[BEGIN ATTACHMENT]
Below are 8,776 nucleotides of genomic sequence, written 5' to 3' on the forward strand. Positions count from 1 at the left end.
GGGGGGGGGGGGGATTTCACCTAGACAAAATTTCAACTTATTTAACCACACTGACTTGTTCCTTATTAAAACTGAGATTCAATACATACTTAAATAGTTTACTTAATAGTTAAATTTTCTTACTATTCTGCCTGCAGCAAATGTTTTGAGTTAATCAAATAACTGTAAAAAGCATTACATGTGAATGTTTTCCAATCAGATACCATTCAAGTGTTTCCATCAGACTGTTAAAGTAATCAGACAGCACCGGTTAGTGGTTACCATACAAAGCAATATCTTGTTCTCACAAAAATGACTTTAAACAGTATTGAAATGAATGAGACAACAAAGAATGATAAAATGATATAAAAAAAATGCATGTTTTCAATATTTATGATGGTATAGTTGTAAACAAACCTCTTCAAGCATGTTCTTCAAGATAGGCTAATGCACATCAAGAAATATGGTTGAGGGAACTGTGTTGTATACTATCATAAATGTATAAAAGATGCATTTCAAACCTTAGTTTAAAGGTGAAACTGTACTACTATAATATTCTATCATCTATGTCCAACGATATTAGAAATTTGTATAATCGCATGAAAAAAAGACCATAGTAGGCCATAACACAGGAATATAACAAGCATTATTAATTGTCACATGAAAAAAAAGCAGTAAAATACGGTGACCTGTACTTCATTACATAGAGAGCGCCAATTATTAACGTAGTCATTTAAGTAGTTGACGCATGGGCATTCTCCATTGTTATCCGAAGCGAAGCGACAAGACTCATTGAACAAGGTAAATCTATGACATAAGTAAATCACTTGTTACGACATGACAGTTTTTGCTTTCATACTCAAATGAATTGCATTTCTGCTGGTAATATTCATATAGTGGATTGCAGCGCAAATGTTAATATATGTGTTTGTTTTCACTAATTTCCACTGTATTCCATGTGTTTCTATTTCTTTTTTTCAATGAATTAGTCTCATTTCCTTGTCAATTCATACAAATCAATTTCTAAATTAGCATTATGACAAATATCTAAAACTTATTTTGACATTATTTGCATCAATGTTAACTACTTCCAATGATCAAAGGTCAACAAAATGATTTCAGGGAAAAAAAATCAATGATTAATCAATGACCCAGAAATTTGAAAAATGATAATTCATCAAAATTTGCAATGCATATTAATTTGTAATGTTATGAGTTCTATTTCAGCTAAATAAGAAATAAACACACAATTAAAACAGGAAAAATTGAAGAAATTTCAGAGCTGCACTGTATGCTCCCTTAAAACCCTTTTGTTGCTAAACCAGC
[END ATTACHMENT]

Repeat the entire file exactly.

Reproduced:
Below are 8,776 nucleotides of genomic sequence, written 5' to 3' on the forward strand. Positions count from 1 at the left end.
GGGGGGGGGGGGGATTTCACCTAGACAAAATTTCAACTTATTTAACCACACTGACTTGTTCCTTATTAAAACTGAGATTCAATACATACTTAAATAGTTTACTTAATAGTTAAATTTTCTTACTATTCTGCCTGCAGCAAATGTTTTGAGTTAATCAAATAACTGTAAAAAGCATTACATGTGAATGTTTTCCAATCAGATACCATTCAAGTGTTTCCATCAGACTGTTAAAGTAATCAGACAGCACCGGTTAGTGGTTACCATACAAAGCAATATCTTGTTCTCACAAAAATGACTTTAAACAGTATTGAAATGAATGAGACAACAAAGAATGATAAAATGATATAAAAAAAATGCATGTTTTCAATATTTATGATGGTATAGTTGTAAACAAACCTCTTCAAGCATGTTCTTCAAGATAGGCTAATGCACATCAAGAAATATGGTTGAGGGAACTGTGTTGTATACTATCATAAATGTATAAAAGATGCATTTCAAACCTTAGTTTAAAGGTGAAACTGTACTACTATAATATTCTATCATCTATGTCCAACGATATTAGAAATTTGTATAATCGCATGAAAAAAAGACCATAGTAGGCCATAACACAGGAATATAACAAGCATTATTAATTGTCACATGAAAAAAAAGCAGTAAAATACGGTGACCTGTACTTCATTACATAGAGAGCGCCAATTATTAACGTAGTCATTTAAGTAGTTGACGCATGGGCATTCTCCATTGTTATCCGAAGCGAAGCGACAAGACTCATTGAACAAGGTAAATCTATGACATAAGTAAATCACTTGTTACGACATGACAGTTTTTGCTTTCATACTCAAATGAATTGCATTTCTGCTGGTAATATTCATATAGTGGATTGCAGCGCAAATGTTAATATATGTGTTTGTTTTCACTAATTTCCACTGTATTCCATGTGTTTCTATTTCTTTTTTTCAATGAATTAGTCTCATTTCCTTGTCAATTCATACAAATCAATTTCTAAATTAGCATTATGACAAATATCTAAAACTTATTTTGACATTATTTGCATCAATGTTAACTACTTCCAATGATCAAAGGTCAACAAAATGATTTCAGGGAAAAAAAATCAATGATTAATCAATGACCCAGAAATTTGAAAAATGATAATTCATCAAAATTTGCAATGCATATTAATTTGTAATGTTATGAGTTCTATTTCAGCTAAATAAGAAATAAACACACAATTAAAACAGGAAAAATTGAAGAAATTTCAGAGCTGCACTGTATGCTCCCTTAAAACCCTTTTGTTGCTAAACCAGC